No administrative or regulatory body can modify, abridge or otherwise change the statutory provisions under which it acquires authority unless the statute specifically grants it that power. Therefore, the 1947 state building code promulgated by the state housing authority pursuant to statute could not, as it purported to do, vest in the chief appointing authority of a town, instead of in the town's legislative body as provided for in the statute, the appointment of the local official charged with the administration of the code. When the appointing authority lacks the power to make an appointment, the appointment is illegal and the appointee at best becomes a de facto officer. A vacancy exists in an office when it is not occupied by a de jure officer. Pursuant to the 1947 state building code, which the town of Vernon adopted in 1951, the board of selectmen, as the chief appointing authority of the town, purported to appoint the plaintiff as building inspector in 1957. Subsequently, the town adopted the 1955 state building code. Pursuant to the statute and a provision of that code that the town's legislative body should appoint the building official, the town meeting appointed the defendant as building inspector. In the present action of quo warranto, held that the plaintiff's appointment was illegal, a vacancy therefore existed in the office, the town meeting had authority to fill that vacancy, and the defendant became the de jure officer upon his appointment by the town meeting.
Argued January 9, 1964
Decided March 3, 1964
Action of quo warranto to determine whether the plaintiff or the defendant is entitled to hold office as building inspector of the town of Vernon, brought to the Superior Court in Tolland County and tried to the court, FitzGerald, J.; judgment for the defendant and appeal by the plaintiff. No error.
Harry Hammer, for the appellant (plaintiff).
Robert J. Pigeon, for the appellee (defendant).
The defendant was elected the official to administer the state building code for the town of Vernon in a contest with the plaintiff on February 28, 1962, at a duly warned special town meeting called for that purpose. In Vernon, that official is known as the building inspector. The plaintiff, under an appointment made by the board of selectmen, had acted as building inspector from August 15, 1957, until he was ousted from physical possession of the office by the defendant on the morning after the town meeting. The plaintiff then caused this action in quo warranto to be instituted. He challenges the legality of the defendant's appointment. The court decided that the defendant was the legal occupant of the office and rendered judgment for him. The plaintiff has appealed.
In 1951, the town of Vernon adopted the 1947 state building code as the town building code. Rev. 1949, 4106 (as amended, General Statutes 19-395). Prior to 1951, there was no legislation of any nature establishing a building code in Vernon. The 1947 state building code provided that the building official should be appointed by the town's chief appointing authority. Conn. State Bldg. Code 102(2) (1947). As such authority, the selectmen thereafter appointed the building inspector. In 1957, the office became vacant, and the plaintiff was appointed to it by the selectmen. In 1959, the town adopted the 1955 state building code, which then superseded the 1947 code as the official town building code. General Statutes 19-395 (1958). The 1955 code provided that the building official should be appointed by the legislative body of the municipality. The plaintiff continued in office until forced out in 1962.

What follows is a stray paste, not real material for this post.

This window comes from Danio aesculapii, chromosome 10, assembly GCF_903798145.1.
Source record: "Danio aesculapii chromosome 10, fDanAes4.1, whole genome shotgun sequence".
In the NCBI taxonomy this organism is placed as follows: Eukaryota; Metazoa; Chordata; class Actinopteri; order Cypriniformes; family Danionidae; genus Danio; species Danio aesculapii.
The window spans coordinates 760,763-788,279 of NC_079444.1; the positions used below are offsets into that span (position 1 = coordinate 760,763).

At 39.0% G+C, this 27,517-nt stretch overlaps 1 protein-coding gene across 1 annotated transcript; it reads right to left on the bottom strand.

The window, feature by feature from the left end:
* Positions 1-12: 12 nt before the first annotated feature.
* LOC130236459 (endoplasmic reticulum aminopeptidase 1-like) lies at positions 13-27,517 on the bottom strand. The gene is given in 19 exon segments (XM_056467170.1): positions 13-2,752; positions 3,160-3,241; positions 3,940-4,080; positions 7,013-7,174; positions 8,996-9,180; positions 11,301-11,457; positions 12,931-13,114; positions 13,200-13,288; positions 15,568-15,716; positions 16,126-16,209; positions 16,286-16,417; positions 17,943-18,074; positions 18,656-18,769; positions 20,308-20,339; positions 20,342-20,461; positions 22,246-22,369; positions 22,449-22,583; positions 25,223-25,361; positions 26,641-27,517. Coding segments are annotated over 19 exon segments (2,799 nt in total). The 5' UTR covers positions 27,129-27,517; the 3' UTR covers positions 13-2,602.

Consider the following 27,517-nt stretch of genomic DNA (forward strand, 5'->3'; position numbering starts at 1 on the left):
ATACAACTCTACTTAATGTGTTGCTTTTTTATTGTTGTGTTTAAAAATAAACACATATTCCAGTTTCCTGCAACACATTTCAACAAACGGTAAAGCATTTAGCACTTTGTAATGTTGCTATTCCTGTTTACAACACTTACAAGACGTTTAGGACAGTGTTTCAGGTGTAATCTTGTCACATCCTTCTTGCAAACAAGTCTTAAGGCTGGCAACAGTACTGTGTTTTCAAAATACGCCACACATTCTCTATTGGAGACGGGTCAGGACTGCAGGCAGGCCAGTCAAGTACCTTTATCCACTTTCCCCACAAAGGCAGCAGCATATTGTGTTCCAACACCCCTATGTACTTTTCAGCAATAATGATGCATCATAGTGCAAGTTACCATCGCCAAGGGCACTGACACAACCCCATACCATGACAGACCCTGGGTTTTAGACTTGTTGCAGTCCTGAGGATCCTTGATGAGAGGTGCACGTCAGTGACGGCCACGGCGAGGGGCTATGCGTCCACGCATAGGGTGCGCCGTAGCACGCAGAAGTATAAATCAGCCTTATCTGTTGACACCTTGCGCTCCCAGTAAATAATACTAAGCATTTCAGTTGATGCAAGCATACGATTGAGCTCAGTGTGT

The court concluded that the 1947 code had not been validly adopted by the town of Vernon and that therefore the appointment of the plaintiff did not constitute him a de jure officer. We shall assume without deciding that the 1947 code was adopted properly. In the view which we take of the case, the right of the plaintiff to the office is not dependent on the manner in which the code was adopted in Vernon.
The 1947 code was promulgated by the state housing authority. Rev. 1949, 4106. Section 102 (2) of the code, authorizing the chief appointing authority of the municipality to appoint the building official, was in direct conflict with 4107 of the 1949 Revision (General Statutes 19-396), which vested the power of appointment in the legislative body of the municipality. In Vernon, the legislative body is the town meeting. General Statutes 1-1. No administrative or regulatory body can modify, abridge or otherwise change the statutory provisions under which it acquires authority unless the statute specifically grants it that power. See State ex rel. Barlow v. Kaminsky, 144 Conn. 612, 620, 136 A.2d 792; Southern New England Telephone Co. v. Public Utilities Commission, 144 Conn. 516, 523, 134 A.2d 351; Lacava v. Carfi, 140 Conn. 517, 519, 101 A.2d 795. Therefore, the 1947 code could not vest the power of appointment in the selectmen. Where the appointing authority lacks the power to make an appointment, the appointment is illegal, and the appointee at best becomes a de facto officer. State ex rel. Barlow v. Kaminsky, supra; State ex rel: Waterbury v. Martin, 46 Conn. 479, 482.
A vacancy exists in an office when it is not occupied by a de jure officer. State ex rel. McCarthy v. Watson, 132 Conn. 518, 525, 45 A.2d 716; State ex rel. Hendrick v. Keating, 120 Conn. 427, 431, 181 A. 340; State ex rel. Eberle v. Clark, 87 Conn. 537, 547, 89 A. 172. When the town meeting appointed the defendant as building official, there was a vacancy in the office. As the legislative body, the town meeting had the authority to fill the vacancy. General Statutes 19-396. The defendant then became the de jure officer. He has established his right to the office and is entitled to retain it.